Florida Gov. Ron DeSantis said on Friday that Disney would pay more taxes as he signed a bill into law dissolving Disney World’s special status, but some say it’s the state’s residents who bear the brunt of the changes to Disney’s tax status.
National tax expert and founder of Engineered Tax Services Inc. Julio Gonzalez said that DeSantis will work to ensure Florida taxpayers don’t assume any increased tax burdens due to Disney.
“I know the media says that, that there’s no chance that even Governor DeSantis said that if there’s any raise in taxes, it would go to Disney Corporation and not the U.S. citizens,” Gonzalez told NTD Evening News host Stefania Cox in a recent interview. “There’s no question about that, have to pay several million dollars more in taxes. A big cost to them because of their pandering and politics.”
Gonzalez is referring to the fact that Disney, like other big corporations, has gotten involved in political debate, instead of showing neutrality for the sake of all of their patrons.
Disney CEO Bob Chapek criticized a Florida bill (HB1557) that he says takes away the rights of transgender and gay people but supporters of the bill say it gives parents more say in their child’s education and prohibits teachers from instructing young children (K-3) on sexual orientation and gender.
He said the tax increases would have to be assumed by Disney, but that the other scenario is that the amusement park would negotiate another deal with Florida’s government to remedy the current situation.
The company then said it would work to try to rescind the parental rights bill, which drew condemnation from DeSantis and other Republicans.
“I truly believe we are an infinitely better and stronger company because of our LGBTQ+ community,” Chapek said in a statement in reference to the law several weeks ago. “I missed the mark in this case but am an ally you can count on—and I will be an outspoken champion for the protection, visibility, and opportunity you deserve.”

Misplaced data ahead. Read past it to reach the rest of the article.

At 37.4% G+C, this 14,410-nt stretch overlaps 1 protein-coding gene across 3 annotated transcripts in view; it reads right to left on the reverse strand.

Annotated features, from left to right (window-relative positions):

The Epoch Times reached out to Disney for further comment.
In response to Disney getting political, DeSantis signed a bill that revoked Disney’s 55-year special status within the state that provides the corporation a significant tax break while allowing it to self-govern a 25,000-acre area near Orlando.
“I don’t understand why Disney would be doing what it’s doing. I’m a business guy. You would not go engage in social issues like this if you want to keep all your customers, but I’d say the same thing about Coke and Delta when they lied about the election security laws in Georgia,” Scott continued.
Gonzalez said DeSantis won’t be deterred from standing up for parental rights, and ultimately getting political will cost Disney revenue.
“Disney, like Major League Baseball, entered in politics, and it ended up costing the CEOs 31 percent of their stock value, now millions of dollars more in cost. Bad news, and I’m sure this will be correct behind closed doors.”
In addition, DeSantis made reference on April 22 to Disney’s pledge to have HB1557 repealed.
“I was very clear about saying, ‘You ain’t influencing me. I’m standing strong right here,’” he said. “Incredibly, they say, ‘We are going to work to repeal parents’ rights in Florida.’
While DeSantis’s critics say this will cost him politically, supporters say protecting parental rights will work out in his favor and possibly give other governors the courage to stand up to big corporations.
“I think it’ll play out well for Governor DeSantis, and hopefully other states will realize that no corporation is worth these tax incentives when it costs the people of the state.”
Tom Ozimek contributed to this report.